In one corner stood a grandfather clock well over eight feet tall, elaborately carved with ivory and brass inlay. The fanciful top called to mind an old man's bobbed hair and top hat, and something about the clock face suggested eyes, as if the spirit of the powerful old magician Herr Drosselmeyer was watching the room. Next to the clock was a drunkard's chair upholstered in flame-stitch silk and backed in the cognac velvet. It was so wide and deep and tall, with flaring wings so high and deep, that even a big man could get lost in it. In the center of the room stood the Christmas tree. Just sixteen feet tall, on the first stroke of Christmas morning —  and any time they wanted, it was Christmas morning  —  the tree would grow up and up and up, so high into the TARDIS's transcendent rafters that even she didn't know how far.

Propped up on the settee were three dolls: the black-haired, twinkling-eyed, square-jawed dimpled Nutcracker Prince wearing an obnoxious and somewhat lascivious smirk; the Mouse King with seven crowned heads, all of which were irritatingly familiar; and the rather creepy white-wigged, eye-patched Drosselmeyer. A ballerina doll in a long nightgown and pointe shoes stood on one of the end tables. She had an open sweet face and long blonde spiral curls. When Rose pressed a button hidden by her curls she did a plié and low bow then rose onto her toes and twirled, her curls dancing and her gown billowing out around her like a bell. He was sure that the TARDIS had modelled the beautiful Clara doll on Rose, including the spun silk gown that was gorgeous because Rose wore it gorgeously when she danced around the room and twirled like Clara.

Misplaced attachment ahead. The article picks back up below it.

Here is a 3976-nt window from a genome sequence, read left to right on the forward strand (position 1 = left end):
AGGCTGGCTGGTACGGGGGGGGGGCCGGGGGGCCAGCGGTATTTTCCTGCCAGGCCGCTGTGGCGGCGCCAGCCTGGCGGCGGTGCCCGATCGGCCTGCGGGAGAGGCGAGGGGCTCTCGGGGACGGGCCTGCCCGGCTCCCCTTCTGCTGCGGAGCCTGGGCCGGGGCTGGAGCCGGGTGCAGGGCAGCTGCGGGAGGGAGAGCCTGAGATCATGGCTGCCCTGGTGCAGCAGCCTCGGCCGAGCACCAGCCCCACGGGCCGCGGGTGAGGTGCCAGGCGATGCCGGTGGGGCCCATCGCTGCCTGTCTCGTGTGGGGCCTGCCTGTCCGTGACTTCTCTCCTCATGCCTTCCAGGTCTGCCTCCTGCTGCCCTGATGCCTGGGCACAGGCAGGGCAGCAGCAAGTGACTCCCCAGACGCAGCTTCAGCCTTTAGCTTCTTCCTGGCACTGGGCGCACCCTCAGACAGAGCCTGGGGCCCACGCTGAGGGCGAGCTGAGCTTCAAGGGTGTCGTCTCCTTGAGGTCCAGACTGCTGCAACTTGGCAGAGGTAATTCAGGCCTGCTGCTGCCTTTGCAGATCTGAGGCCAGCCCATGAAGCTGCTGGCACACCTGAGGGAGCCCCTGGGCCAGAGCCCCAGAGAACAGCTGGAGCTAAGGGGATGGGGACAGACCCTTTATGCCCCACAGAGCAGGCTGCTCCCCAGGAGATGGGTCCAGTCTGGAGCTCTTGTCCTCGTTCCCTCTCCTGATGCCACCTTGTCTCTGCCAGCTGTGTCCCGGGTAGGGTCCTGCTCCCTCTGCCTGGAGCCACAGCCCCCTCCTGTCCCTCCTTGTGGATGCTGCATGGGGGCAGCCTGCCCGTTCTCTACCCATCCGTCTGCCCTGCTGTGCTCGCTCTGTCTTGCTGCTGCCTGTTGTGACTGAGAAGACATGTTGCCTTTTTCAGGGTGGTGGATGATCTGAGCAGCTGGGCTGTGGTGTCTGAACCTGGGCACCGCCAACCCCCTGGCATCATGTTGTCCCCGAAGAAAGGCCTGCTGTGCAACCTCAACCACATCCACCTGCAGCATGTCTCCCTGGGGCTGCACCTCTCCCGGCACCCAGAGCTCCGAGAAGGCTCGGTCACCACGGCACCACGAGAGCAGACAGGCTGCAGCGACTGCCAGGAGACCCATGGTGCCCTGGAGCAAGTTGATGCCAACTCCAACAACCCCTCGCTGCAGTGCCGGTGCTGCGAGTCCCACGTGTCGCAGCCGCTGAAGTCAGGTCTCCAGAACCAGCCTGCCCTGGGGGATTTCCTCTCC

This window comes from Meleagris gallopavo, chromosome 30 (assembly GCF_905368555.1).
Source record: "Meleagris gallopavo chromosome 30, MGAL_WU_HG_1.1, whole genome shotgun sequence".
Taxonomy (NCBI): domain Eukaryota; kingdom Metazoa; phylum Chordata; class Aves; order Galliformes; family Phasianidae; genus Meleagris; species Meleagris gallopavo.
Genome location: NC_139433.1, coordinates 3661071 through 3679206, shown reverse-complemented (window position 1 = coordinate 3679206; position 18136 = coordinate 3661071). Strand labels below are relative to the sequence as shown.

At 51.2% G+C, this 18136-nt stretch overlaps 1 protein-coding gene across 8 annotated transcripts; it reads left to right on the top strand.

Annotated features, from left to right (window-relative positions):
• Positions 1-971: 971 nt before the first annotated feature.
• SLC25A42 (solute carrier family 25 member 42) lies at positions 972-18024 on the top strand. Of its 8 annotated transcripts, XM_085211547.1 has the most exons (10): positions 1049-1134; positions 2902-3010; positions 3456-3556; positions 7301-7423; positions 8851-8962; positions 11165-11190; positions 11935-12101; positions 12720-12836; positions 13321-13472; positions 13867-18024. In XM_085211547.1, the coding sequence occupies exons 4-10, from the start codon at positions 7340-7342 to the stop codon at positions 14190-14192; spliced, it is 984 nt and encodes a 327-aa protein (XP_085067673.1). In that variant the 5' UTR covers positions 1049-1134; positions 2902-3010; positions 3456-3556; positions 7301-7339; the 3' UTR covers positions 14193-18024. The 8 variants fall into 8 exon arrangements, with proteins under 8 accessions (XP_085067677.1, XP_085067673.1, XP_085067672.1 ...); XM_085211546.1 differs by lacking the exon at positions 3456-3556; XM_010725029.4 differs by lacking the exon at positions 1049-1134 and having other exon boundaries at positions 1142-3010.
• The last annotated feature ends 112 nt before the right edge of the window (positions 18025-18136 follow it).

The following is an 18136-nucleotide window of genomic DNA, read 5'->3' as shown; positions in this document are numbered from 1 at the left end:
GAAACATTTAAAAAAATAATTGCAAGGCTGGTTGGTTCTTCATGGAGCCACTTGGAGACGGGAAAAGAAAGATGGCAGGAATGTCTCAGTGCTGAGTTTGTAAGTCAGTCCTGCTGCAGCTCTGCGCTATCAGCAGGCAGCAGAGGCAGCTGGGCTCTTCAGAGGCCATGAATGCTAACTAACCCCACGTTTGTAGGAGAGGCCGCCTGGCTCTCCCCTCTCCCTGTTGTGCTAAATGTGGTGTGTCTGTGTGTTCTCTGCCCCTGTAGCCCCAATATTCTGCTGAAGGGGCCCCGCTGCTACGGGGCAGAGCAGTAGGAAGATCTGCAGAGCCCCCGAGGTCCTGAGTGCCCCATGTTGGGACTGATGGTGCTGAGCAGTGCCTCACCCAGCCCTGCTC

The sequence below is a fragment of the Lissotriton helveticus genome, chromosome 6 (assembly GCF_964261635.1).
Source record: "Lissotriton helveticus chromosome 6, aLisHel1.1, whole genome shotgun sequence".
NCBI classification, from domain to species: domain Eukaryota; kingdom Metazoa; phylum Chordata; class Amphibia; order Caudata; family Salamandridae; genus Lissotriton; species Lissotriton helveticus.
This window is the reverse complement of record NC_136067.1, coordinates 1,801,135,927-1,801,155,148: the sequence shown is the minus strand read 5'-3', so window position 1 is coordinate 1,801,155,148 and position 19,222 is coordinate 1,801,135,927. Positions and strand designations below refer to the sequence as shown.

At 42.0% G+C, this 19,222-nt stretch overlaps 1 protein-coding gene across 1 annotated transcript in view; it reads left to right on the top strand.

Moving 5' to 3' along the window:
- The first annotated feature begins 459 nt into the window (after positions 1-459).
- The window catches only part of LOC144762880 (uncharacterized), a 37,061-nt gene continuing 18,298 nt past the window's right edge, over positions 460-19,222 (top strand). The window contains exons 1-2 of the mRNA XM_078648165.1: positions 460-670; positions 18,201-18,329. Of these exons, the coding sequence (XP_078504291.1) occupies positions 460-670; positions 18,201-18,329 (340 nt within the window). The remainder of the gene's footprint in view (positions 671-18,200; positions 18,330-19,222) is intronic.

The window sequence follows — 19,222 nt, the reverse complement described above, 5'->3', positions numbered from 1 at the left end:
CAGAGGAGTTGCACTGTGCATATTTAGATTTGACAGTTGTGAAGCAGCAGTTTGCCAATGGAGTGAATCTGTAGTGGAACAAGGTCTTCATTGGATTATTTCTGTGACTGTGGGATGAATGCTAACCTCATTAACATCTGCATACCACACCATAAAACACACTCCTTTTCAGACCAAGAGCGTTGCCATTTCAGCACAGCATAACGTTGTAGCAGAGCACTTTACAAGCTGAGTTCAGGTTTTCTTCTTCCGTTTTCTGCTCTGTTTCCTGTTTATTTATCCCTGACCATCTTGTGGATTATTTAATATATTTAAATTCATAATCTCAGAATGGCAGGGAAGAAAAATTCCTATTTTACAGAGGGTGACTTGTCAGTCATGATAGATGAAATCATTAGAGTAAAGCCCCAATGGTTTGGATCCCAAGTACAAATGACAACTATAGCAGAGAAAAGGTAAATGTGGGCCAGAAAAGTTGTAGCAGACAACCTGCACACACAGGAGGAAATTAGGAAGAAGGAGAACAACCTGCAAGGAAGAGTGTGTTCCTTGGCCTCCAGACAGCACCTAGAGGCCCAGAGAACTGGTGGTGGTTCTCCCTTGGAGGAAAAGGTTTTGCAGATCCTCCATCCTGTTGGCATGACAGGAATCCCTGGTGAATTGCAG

With regretfully little urging on Rose's part and seditious duplicity on the TARDIS's, they had actually performed, well, done terrible things to the ballet. Captain Jack Flash had called white tights and tunic jacket like the Nutcracker Prince's. To no one's surprise Jack informed them he wasn't wearing a dance belt, he simply was that large.

At first he'd refused to wear Drosselmeyer's eyepatch, wig, and cape and hide behind the grandfather clock; then Harkness reminded him that Drosselmeyer held Clara very close and threw the Nutcracker Prince around the room in the last act. He'd done it for art's sake.

Along with the Tchaikovsky Suite, the TARDIS played outrageously bawdy Old English drinking ballads that made Rose giggle and his eyebrows rise at his ship's guttery leanings, which only egged Harkness on. Berlin and Gershwin and other holiday songs played as well. And Glenn Miller, always. And they danced. Three gloriously, boisterously happy time-traveling lunatics in tights and masks and capes and top hats and princess gowns. Sometimes Jack wore the gown. And one time the captain had held him down and gotten his kit off, and a giggling Rose Tyler dragged the gown, which was suddenly much too large for her, over his head.

As he and his memories lingered outside the drawing room, the Ouverture Miniature began to play and a fire ignited in the hearth. Reluctantly he entered. His fingers glided lightly over the flocked wallpaper and smooth wood panelling, the marble mantel, the worn velvet upholstery. Rose's giggles echoed softly through the music, or his perfect recall, or the TARDIS database. He sat down on the sofa with a sigh.

Glass and metal splinters caught in the carpet threads glinted in the flickering light. The third of four pairs of glasses he'd made as Rose's vision worsened, their prism lenses had inverted and flipped the refracted light into images that her visual cortex would process and recognize. Rose had been so brave, upbeat and joking far longer than he could have been in her place, and so so very everything he loved about her. Until the evening he'd impulsively taken a meticulously wrapped little box from under the tree, put it into her hands, and suggested she open it. I'm going to die quite soon, aren't I, she'd stuttered. He'd told her of course not and she'd called him a bad liar. She gave him back his present unopened, then threw her glasses against the fireplace and ran straight out of the room. Rose Tyler nearly blind still could see right through him and was courageous enough to call him on his lie.